At-Home Art Projects for Families, Part 2 was originally published in The Jewish Museum on Medium, where people are continuing the conversation by highlighting and responding to this story.

Stream these Passover Picks Read More

A popular theme in television and film, holidays provide the opportunity to explore situations that many of us can relate to. Passover begins on March 27 this year, and the Jewish Museum has put together an eclectic selection of television episodes and movies that feature Passover scenes. Enjoy these selections — from comedies to dramas — available to stream on various platforms.

Image of Andrea Martin in “Difficult People”: Hulu/Photofest ©Hulu

Difficult People
“Passover Bump”
Season 3, Episode 1, 2017
For some, seeing family members at the Seder can be as dreadful as it is delightful. When Julie fails to get antidepressants to get through her family’s dinner, she finds herself armed with only a meditation app against her garrulous aunt.
Watch on Hulu

Curb Your Enthusiasm
“The Seder”
Season 5, Episode 7, 2005
Tensions run high when Larry invites the neighborhood pariah to his home for the Seder, putting Passover hospitality to the test.
Watch on HBO Max or Prime Video with HBO Max

GLOW
“Outward Bound”
Season 3, Episode 6, 2019
On a camping trip during Passover, a group of young women unpack their own encounters with oppression and racism over a retelling of the Exodus story.
Watch on Netflix

High Maintenance
“Elijah”
Season 1, Episode 9, 2013
Featuring bacon-infused matzoh balls, dinner by a Top Chef reject, and a bike-riding marijuana delivery guy, this episode has everything for the perfect Seder disaster.
Watch on HBO Max or Hulu with HBO Max

The O.C.
“The Nana”
Season 1, Episode 23, 2004
When Nana comes to the Seder and has nothing to complain about, everyone knows something is up. As it turns out, she’s keeping a secret — one that causes strife before the Seder.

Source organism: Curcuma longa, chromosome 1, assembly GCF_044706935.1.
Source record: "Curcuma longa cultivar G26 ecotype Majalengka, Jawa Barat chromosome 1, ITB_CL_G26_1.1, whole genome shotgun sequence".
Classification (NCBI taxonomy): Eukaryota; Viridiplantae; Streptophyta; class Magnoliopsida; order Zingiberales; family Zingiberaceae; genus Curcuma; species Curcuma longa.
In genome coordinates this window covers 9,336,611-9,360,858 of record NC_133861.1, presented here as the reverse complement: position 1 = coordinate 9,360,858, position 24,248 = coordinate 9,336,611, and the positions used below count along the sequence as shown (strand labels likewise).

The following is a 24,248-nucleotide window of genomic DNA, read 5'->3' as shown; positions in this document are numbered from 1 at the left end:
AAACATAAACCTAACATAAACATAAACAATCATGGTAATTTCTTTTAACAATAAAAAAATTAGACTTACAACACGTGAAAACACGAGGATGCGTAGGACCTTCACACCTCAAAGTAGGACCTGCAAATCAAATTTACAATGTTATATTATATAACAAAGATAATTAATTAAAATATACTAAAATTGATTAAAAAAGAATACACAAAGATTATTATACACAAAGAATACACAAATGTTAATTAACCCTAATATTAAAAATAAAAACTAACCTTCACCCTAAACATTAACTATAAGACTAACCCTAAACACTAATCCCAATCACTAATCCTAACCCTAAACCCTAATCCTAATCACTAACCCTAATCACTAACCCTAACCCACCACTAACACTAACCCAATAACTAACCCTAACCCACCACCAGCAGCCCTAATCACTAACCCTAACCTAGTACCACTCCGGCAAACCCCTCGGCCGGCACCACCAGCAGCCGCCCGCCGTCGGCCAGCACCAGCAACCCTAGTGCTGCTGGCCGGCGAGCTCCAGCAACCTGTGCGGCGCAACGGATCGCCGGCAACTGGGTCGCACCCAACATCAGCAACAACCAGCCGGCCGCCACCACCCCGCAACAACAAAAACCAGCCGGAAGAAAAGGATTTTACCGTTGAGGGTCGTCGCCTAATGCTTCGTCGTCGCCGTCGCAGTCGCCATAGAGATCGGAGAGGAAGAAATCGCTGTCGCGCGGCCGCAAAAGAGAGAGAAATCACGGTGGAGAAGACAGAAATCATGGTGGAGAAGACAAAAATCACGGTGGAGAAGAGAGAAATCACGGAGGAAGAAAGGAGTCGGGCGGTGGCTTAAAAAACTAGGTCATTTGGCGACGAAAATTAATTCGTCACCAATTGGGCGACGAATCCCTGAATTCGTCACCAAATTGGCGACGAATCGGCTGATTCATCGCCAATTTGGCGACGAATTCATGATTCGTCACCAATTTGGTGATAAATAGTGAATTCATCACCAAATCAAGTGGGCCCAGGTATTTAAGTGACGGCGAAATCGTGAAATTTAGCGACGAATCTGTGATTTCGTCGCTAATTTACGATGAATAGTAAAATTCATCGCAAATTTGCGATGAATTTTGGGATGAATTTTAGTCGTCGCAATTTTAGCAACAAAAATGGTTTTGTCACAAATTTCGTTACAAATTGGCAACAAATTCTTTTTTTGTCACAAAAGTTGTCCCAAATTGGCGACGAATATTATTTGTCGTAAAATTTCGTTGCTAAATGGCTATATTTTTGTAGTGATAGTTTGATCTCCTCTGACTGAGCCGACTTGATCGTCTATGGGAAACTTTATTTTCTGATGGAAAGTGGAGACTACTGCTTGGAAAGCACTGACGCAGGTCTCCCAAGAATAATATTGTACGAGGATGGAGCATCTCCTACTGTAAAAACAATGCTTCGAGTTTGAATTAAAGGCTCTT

Watch on HBO Max

Transparent
“Life Sucks and Then You Die”
Season 3, Episode 7, 2016
Preparations for a Seder lead to a dispute between Rabbi Raquel and the religiously clueless Sarah about the purpose of the holiday and faith.
Watch on Prime Video

https://medium.com/media/0aa2bc25cc9b03ccb16da589008533fc/href

Saturday Night Live
Jacob the Bar Mitzvah Boy on Passover,” 2013
Watch on NBC.com
“Jacob the Bar Mitzvah Boy Explains Passover With His Dad,” 2015
Watch on Youtube
Curious what a recent Bar Mitzvah boy has to say about the Passover? Young Jacob thoroughly explains Passover traditions while having a little fun in these short, charming sketches starring Vanessa Bayer.

Documentary

https://medium.com/media/e32a62a180d7ee0fbbfc17bb09f86b66/href

Streit’s: Matzo and the American Dream
2015
An enjoyable documentary about the last family-owned matzo operation in America, and how one family held onto tradition against all odds. A story as much about matzo as the history of the Lower East Side, this story pays homage to a cornerstone of the neighborhood in its last year in NYC.
Watch on ChaiFlicks (with bonus content) or Prime Video

Movies with notable Passover scenes

https://medium.com/media/ed338ee9d39fdea8c406da36e0652641/href

Europa Europa
Directed by Agnieszka Holland
1990
In the midst of a dire crisis, scenes from a Passover Seder surface in the dreams of a young Jewish man hiding as a non-Jewish German orphan in Nazi Germany.
Watch on Criterion Channel

https://medium.com/media/03fd85c36d3179edba780270f303d638/href

Uncut Gems
Directed by Benny Safdie and Josh Safdie
2019
This film touches on elements of a contemporary Jewish American Seder: the kids’ table, the photocopied Haggadahs, the post-dinner lounging around. Add in an NBA playoff on the same day and a sports gambling addict played by Adam Sandler, and you have an edgy picture of an American suburban Seder.
Watch on Prime Video or Netflix

Family friendly

https://medium.com/media/98ed114f5fb71a61cbb41cf82874d867/href

Rugrats
“Passover”
Season 3, Episode 23, 1994
Watch on Hulu or Prime Video
When the kids tell Grandpa that they think Passover is a boring holiday, Grandpa tells them the story of the Exodus, and the kids realize how exciting the story is through their own reenactment.

— Aviva Weintraub, Director of the New York Jewish Film Festival and Chie Xu, Intern


Stream these Passover Picks was originally published in The Jewish Museum on Medium, where people are continuing the conversation by highlighting and responding to this story.